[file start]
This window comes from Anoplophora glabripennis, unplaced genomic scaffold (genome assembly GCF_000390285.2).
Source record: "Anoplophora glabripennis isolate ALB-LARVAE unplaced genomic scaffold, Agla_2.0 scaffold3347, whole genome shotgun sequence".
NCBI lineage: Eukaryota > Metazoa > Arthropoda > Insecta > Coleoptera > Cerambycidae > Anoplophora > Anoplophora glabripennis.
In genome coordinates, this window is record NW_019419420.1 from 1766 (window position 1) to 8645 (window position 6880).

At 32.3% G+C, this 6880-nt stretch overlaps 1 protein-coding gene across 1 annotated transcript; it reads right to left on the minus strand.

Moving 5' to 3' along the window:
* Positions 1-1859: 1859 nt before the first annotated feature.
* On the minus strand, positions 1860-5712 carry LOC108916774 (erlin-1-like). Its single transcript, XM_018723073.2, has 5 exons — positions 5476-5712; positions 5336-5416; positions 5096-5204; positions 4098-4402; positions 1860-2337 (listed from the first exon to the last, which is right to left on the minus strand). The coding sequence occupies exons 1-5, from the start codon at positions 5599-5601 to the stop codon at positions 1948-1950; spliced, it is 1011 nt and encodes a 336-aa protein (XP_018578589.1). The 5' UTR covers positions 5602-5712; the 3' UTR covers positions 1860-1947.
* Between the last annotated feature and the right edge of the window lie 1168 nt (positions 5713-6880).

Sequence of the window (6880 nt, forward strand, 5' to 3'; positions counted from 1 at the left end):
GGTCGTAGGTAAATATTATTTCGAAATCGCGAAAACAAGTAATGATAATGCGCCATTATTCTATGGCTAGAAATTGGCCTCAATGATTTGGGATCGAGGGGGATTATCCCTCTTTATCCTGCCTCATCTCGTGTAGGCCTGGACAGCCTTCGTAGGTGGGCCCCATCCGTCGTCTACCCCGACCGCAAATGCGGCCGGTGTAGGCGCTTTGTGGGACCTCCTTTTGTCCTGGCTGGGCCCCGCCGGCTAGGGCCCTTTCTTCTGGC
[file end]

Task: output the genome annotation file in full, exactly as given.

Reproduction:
This window comes from Anoplophora glabripennis, unplaced genomic scaffold (genome assembly GCF_000390285.2).
Source record: "Anoplophora glabripennis isolate ALB-LARVAE unplaced genomic scaffold, Agla_2.0 scaffold3347, whole genome shotgun sequence".
NCBI lineage: Eukaryota > Metazoa > Arthropoda > Insecta > Coleoptera > Cerambycidae > Anoplophora > Anoplophora glabripennis.
In genome coordinates, this window is record NW_019419420.1 from 1766 (window position 1) to 8645 (window position 6880).

At 32.3% G+C, this 6880-nt stretch overlaps 1 protein-coding gene across 1 annotated transcript; it reads right to left on the minus strand.

Moving 5' to 3' along the window:
* Positions 1-1859: 1859 nt before the first annotated feature.
* On the minus strand, positions 1860-5712 carry LOC108916774 (erlin-1-like). Its single transcript, XM_018723073.2, has 5 exons — positions 5476-5712; positions 5336-5416; positions 5096-5204; positions 4098-4402; positions 1860-2337 (listed from the first exon to the last, which is right to left on the minus strand). The coding sequence occupies exons 1-5, from the start codon at positions 5599-5601 to the stop codon at positions 1948-1950; spliced, it is 1011 nt and encodes a 336-aa protein (XP_018578589.1). The 5' UTR covers positions 5602-5712; the 3' UTR covers positions 1860-1947.
* Between the last annotated feature and the right edge of the window lie 1168 nt (positions 5713-6880).

Sequence of the window (6880 nt, forward strand, 5' to 3'; positions counted from 1 at the left end):
GGTCGTAGGTAAATATTATTTCGAAATCGCGAAAACAAGTAATGATAATGCGCCATTATTCTATGGCTAGAAATTGGCCTCAATGATTTGGGATCGAGGGGGATTATCCCTCTTTATCCTGCCTCATCTCGTGTAGGCCTGGACAGCCTTCGTAGGTGGGCCCCATCCGTCGTCTACCCCGACCGCAAATGCGGCCGGTGTAGGCGCTTTGTGGGACCTCCTTTTGTCCTGGCTGGGCCCCGCCGGCTAGGGCCCTTTCTTCTGGC